The hippocampal response to psychosocial stress varies with salivary uric acid level

Adam M. Goodman, Muriah D. Wheelock, Nathaniel G. Harnett, Sylvie Mrug, Douglas A. Granger, David C. Knight

Research output: Contribution to journalArticlepeer-review

26 Scopus citations


Uric acid is a naturally occurring, endogenous compound that impacts mental health. In particular, uric acid levels are associated with emotion-related psychopathology (e.g., anxiety and depression). Therefore, understanding uric acid's impact on the brain would provide valuable new knowledge regarding neural mechanisms that mediate the relationship between uric acid and mental health. Brain regions including the prefrontal cortex, amygdala, and hippocampus underlie stress reactivity and emotion regulation. Thus, uric acid may impact emotion by modifying the function of these brain regions. The present study used functional magnetic resonance imaging (fMRI) during a psychosocial stress task to investigate the relationship between baseline uric acid levels (in saliva) and brain function. Results demonstrate that activity within the bilateral hippocampal complex varied with uric acid concentrations. Specifically, activity within the hippocampus and surrounding cortex increased as a function of uric acid level. The current findings suggest that uric acid levels modulate stress-related hippocampal activity. Given that the hippocampus has been implicated in emotion regulation during psychosocial stress, the present findings offer a potential mechanism by which uric acid impacts mental health.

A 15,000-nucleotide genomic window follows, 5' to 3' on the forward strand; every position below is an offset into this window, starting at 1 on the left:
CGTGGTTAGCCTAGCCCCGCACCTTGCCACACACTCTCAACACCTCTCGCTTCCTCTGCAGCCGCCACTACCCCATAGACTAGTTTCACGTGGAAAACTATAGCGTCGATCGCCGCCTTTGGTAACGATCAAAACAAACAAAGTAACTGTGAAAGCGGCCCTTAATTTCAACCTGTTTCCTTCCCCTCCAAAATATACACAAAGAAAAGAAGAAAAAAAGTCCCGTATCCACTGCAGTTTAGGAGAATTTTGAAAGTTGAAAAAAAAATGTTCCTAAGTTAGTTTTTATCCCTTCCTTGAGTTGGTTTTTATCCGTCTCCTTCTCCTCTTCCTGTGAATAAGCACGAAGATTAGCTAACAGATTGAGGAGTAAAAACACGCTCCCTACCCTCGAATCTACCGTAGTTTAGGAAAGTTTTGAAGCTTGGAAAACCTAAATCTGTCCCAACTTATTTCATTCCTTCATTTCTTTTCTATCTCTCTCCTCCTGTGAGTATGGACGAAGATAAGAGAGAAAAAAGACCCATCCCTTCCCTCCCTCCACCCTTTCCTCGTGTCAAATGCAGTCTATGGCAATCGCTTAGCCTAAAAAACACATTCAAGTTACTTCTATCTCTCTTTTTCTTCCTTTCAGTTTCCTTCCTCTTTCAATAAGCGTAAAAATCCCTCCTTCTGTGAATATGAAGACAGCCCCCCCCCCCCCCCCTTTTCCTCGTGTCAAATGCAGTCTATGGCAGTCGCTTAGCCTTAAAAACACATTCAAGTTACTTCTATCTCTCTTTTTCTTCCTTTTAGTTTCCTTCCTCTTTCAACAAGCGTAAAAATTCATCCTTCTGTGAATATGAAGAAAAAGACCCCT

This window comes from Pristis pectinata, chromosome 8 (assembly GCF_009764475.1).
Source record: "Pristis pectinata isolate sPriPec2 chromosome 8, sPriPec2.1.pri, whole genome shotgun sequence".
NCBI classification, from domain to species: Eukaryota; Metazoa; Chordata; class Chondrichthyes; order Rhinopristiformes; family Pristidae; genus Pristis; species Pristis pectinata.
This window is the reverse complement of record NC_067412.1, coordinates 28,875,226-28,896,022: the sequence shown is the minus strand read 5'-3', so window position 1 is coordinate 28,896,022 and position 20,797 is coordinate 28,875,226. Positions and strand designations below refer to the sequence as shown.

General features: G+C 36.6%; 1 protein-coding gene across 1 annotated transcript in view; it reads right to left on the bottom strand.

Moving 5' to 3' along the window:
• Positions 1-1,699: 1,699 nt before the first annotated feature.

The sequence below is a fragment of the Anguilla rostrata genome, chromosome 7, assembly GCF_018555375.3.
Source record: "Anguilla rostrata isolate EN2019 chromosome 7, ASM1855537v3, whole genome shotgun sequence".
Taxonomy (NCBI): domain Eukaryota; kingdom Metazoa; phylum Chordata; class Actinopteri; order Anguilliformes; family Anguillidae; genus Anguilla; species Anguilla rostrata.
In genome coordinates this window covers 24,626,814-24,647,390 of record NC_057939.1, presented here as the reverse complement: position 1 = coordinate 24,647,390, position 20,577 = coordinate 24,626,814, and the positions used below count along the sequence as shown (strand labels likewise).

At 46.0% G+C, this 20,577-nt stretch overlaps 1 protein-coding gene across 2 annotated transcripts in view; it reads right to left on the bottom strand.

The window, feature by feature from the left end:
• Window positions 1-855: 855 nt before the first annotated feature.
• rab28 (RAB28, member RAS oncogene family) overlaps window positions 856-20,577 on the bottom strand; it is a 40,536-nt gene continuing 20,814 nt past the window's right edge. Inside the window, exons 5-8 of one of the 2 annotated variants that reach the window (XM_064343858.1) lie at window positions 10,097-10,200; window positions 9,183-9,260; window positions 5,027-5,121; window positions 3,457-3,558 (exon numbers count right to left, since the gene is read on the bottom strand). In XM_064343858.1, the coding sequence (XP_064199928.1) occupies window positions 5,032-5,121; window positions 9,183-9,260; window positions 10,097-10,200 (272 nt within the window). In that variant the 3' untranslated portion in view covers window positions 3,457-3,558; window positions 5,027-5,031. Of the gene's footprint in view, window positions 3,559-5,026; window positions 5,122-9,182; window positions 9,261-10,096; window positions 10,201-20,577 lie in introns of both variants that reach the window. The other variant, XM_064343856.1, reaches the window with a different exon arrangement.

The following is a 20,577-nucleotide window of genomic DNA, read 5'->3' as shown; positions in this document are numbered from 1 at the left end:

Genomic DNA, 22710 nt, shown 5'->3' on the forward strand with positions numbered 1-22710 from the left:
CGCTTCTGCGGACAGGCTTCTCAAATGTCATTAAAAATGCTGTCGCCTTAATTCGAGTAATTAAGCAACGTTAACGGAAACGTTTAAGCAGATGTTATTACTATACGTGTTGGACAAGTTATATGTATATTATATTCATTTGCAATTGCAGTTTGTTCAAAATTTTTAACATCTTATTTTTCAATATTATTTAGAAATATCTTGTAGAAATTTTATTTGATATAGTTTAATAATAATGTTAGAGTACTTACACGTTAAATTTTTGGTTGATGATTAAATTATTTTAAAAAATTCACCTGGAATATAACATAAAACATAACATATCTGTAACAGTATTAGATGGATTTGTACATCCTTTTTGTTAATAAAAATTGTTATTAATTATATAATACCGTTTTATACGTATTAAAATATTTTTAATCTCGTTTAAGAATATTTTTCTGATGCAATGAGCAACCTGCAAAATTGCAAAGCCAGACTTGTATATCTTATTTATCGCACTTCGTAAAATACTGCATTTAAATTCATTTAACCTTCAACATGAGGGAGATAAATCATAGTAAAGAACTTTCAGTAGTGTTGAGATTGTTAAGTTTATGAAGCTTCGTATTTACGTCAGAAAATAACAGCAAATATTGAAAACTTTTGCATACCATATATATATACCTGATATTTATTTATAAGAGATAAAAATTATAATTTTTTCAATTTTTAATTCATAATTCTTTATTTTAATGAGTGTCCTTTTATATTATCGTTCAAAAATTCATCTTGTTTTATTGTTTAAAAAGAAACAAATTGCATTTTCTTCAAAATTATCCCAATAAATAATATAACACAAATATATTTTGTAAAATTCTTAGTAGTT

Original languageEnglish
Pages (from-to)396-401
Number of pages6
StatePublished - Dec 17 2016


  • emotion
  • fMRI
  • hippocampus
  • uric acid


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